Trusses vs Solid Floor Joists

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Old 08-03-06, 08:52 AM
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Trusses vs Solid Floor Joists

We are looking into purchasing a modular home and one of the big differences I see (from a "site built" home) is the use of trusses. In particular, I am questioning the strength of the floor joist trusses which are made from 2" X 3" stock. The manufacturer is telling me that these are actually stronger than a solid 2 x 10 joist! I'm not an engineer but just looking at theses things makes me question the quality. So what is the deal with trusses vs solid joists or rafters? Should I be concerned? Are trusses stronger?

Thanks so much in advance for your input.
 
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Old 08-04-06, 11:40 AM
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It is like building a bridge. Trusses will always be stouter than a single framing member. Now, there are several type of trusses out there. Z-type trusses made of 2x4's with alternating angles of other 2x4's, all tied together with nailing plates. These are great because you can usually hide your plumbing, wiring and HVAC up in them and leave a full ceiling in a basement.
There are also Silent Floor type trusses made from a grooved 2x2 on top and bottom of a 9, 10, 12" web of OSB. These are very strong and can span 26' without any center support. They also have perforated knock outs for wiring, etc.
I have seen these made and they are glued and pressed under steam pressure and are only cut at 65' because that is how long a box car is. Otherwise length is not a problem, as they are made in a continuous 24-7 run.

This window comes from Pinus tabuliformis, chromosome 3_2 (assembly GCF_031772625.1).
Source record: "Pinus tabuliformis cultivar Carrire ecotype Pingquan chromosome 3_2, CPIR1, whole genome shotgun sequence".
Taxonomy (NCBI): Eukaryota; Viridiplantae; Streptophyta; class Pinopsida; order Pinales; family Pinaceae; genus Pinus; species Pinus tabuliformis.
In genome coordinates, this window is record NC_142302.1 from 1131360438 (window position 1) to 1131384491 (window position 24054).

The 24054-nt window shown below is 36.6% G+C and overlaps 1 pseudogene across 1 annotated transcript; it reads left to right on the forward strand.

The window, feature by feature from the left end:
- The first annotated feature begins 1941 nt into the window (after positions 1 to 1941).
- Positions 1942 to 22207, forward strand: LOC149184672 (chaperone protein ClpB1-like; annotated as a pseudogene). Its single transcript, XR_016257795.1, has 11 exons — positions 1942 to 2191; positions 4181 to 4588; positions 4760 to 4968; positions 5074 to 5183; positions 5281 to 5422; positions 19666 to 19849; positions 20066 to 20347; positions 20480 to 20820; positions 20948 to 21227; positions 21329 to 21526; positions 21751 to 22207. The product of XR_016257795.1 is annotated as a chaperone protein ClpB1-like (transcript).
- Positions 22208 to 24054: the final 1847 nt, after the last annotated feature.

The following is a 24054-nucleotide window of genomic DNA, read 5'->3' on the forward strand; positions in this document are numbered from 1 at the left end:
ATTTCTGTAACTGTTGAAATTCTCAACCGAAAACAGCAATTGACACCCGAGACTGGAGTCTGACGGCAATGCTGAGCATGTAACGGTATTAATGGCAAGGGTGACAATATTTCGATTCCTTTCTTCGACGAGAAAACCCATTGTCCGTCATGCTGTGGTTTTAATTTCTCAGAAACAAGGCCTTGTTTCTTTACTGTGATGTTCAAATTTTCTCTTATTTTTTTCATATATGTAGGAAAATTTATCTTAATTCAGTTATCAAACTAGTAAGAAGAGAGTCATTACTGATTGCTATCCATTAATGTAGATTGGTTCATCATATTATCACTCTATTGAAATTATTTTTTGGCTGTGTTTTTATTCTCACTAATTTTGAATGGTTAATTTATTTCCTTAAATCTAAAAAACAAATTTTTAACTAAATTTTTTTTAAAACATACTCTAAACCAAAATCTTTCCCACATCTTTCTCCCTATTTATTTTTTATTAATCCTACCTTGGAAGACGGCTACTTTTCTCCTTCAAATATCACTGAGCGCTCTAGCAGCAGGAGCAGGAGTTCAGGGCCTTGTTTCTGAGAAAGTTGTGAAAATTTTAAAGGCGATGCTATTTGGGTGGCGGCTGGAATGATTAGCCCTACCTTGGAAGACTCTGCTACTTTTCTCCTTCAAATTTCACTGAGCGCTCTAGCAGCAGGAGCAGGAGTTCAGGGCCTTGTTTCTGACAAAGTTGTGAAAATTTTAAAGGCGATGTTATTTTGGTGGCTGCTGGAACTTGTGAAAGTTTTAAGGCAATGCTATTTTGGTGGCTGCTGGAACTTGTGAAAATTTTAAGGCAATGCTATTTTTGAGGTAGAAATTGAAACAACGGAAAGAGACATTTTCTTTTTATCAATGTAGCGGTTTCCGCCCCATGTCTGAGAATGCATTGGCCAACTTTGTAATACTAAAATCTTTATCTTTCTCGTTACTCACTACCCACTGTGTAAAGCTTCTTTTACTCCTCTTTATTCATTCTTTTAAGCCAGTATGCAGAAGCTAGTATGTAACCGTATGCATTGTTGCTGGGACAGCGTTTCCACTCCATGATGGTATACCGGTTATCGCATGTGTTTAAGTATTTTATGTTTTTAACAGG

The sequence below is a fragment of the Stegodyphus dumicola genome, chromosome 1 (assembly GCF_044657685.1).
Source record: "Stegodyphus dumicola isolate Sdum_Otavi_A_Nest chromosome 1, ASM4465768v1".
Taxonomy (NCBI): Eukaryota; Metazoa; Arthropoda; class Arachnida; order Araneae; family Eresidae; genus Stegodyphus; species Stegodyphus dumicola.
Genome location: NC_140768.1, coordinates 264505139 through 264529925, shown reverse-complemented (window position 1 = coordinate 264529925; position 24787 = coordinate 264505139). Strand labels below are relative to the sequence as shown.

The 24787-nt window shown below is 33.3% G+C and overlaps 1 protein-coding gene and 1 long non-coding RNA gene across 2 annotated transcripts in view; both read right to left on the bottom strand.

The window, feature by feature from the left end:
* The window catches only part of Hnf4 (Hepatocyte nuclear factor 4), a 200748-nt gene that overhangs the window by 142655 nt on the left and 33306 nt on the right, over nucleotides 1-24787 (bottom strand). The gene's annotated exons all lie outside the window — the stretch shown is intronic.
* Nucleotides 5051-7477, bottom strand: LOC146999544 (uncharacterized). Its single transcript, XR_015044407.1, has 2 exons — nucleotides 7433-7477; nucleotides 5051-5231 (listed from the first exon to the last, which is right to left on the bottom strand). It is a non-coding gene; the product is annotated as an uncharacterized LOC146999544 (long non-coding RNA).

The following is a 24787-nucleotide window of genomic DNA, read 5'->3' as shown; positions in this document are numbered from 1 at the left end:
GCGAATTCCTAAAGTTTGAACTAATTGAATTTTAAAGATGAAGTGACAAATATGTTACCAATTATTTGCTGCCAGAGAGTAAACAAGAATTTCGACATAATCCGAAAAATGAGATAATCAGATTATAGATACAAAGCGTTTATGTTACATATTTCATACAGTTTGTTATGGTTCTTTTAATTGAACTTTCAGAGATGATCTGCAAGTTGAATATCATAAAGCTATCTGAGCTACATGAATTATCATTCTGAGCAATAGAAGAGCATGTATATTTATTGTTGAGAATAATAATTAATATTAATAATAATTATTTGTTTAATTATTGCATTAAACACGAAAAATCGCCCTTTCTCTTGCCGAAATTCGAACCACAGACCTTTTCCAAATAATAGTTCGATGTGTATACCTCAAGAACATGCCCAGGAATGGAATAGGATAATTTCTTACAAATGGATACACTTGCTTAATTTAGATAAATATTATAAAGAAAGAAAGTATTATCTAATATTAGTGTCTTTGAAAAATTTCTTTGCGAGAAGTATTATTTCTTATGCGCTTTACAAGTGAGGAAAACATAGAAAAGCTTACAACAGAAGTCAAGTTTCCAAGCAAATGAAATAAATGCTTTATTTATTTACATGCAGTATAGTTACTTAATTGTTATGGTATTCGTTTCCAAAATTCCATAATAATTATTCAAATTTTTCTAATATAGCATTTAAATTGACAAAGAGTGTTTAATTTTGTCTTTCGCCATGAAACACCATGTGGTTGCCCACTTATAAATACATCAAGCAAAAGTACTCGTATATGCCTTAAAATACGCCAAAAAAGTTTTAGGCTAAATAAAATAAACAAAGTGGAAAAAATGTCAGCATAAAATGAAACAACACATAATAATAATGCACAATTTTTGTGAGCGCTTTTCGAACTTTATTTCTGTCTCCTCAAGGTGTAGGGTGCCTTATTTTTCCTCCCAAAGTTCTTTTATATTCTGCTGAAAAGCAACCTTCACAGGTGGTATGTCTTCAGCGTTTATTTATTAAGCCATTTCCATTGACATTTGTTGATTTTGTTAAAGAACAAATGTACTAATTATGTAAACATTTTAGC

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Old 08-05-06, 03:32 AM
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Trusses

Thanks Larry,

The trusses under these modular homes are made from 2x3 lumber (not 2x4). So this would make them 2 1/2 inches wide vs 1 1/2 wide for a solid joist. Are you saying that the extra width will make up for the lack of a solid framing member?

Thanks
 
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Old 08-05-06, 03:34 AM
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Oh... and they are in the "Z" formation which you mentioned.
 
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Old 08-05-06, 04:34 AM
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It is the Z not the wood size that gives strength. Believe me, they were engineered with two things in mind: strength and economy, and neither was skimped on. If the wood is smaller, then the webbing is more intense to make up for the size.
 
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